Women have the right to wear whatever they like – they cannot be blamed for suffering a sexual assault, regardless of their appearance. Rape or sexual assault is never a woman’s fault. Assaulting a woman is a choice an abuser make – it is against the law.


“Women who drink too much are asking for it”

Deciding to drink alcohol does not mean that a woman has also decided to have sex. Men who go out to get drunk do not face similar judgements about their behaviour. Remember: having sex with someone who is too intoxicated to give full consent is rape.


“A rapist is someone who jumps out from a dark alley”

The majority of sexual assaults are carried out by someone known by the victim. Approximately 90% of those who are raped know the perpetrator prior to the offence.


“Men don’t get raped”

Although the majority of sexual violence is experienced by women, men are also raped and sexually assaulted. Approximately 72,000 men have said they are a victim of a sexual offence, and approximately 12,000 men are raped in England and Wales alone each year (An Overview of Sexual Offending in England and Wales, 2013).


The impact of sexual violence on men is just as traumatic as it is for women. All survivors of sexual violence deserve to be listened to, believed and have access to specialist support.


“It can’t be rape if the person has already had consensual sex with the rapist”

Consent must be gained each and every time someone engages in a sexual activity.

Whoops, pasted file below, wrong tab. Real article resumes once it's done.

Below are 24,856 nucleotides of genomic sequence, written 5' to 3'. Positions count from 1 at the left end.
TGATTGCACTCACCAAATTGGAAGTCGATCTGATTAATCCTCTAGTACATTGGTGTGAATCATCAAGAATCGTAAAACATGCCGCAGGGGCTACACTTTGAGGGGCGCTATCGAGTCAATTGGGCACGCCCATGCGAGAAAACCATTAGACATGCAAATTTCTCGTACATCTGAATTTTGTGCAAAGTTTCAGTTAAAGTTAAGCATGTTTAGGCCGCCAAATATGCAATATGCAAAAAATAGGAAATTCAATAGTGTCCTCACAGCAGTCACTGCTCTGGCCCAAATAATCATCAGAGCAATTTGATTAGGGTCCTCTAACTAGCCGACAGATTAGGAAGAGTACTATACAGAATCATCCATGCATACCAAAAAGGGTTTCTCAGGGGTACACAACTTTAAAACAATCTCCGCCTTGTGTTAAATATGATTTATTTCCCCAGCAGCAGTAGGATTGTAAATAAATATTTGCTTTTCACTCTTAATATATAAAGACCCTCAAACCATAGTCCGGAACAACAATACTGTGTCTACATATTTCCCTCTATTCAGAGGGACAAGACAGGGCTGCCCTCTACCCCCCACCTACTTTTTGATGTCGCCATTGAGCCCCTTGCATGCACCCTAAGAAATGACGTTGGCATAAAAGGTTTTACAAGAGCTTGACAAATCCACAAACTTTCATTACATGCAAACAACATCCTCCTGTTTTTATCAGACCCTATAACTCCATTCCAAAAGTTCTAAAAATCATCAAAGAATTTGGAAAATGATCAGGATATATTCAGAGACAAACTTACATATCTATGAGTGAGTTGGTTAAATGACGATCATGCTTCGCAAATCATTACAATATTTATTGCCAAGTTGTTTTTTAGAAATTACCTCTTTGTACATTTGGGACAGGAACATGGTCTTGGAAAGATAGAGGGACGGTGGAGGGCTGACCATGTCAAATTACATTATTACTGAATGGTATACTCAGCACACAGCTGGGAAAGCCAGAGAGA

“They might say no, but they really mean yes”

If someone says no, or indicates through their actions that they don’t want to have sex, then they haven’t consented and the decision to ignore their wishes becomes a sexual assault.


“Victims lie about being raped all the time”

False rape allegations are very rare. A Crown Prosecution Service review found that during a sixteen month period, only 0.6% of all prosecutions involving allegations of rape were for false allegations.


“Sometimes a guy just gets carried away and can’t stop”

Everyone is responsible for their own behaviour. Respecting someone means never forcing them to engage in a sexual act against their wishes.

What is consent?

When you’re having sex, or doing something intimate with another person, it’s important to be sure that they want to be doing it too – that they have consented. Even if you’re in a relationship with someone, you must make sure your partner agrees to any sexual act every time.

If you have experienced sexual activity you have not consented to, this is sexual violence.

Understanding consent is vital.

  • Consent is showing or verbally communicating a clear ‘yes’ to your partner. If you are not sure whether your partner has given consent, you should ask
  • To be able to consent, a person must have both the capacity to say yes and must understand what is happening and what they are agreeing to do
  • The absence of “no” doesn’t mean yes. Someone might have been pressured or frightened into doing something they don’t want to – this means they haven’t consented. If you are not sure if your partner is consenting, you should ask
  • Everyone has the right to say no to any kind of sexual activity, or to change their mind at any time before or during sex
  • It is also important to remember that there are some groups of people who cannot consent under law. If someone is not physically or mentally capable of making a decision to have sex – or they can’t understand what they’re agreeing to – they cannot give consent. For example, if someone is very drunk or intoxicated when they agree to sex, the law recognises that they don’t have the capacity to give ‘true’ consent
  • The age of consent in the UK is 16. Anyone below this age cannot legally consent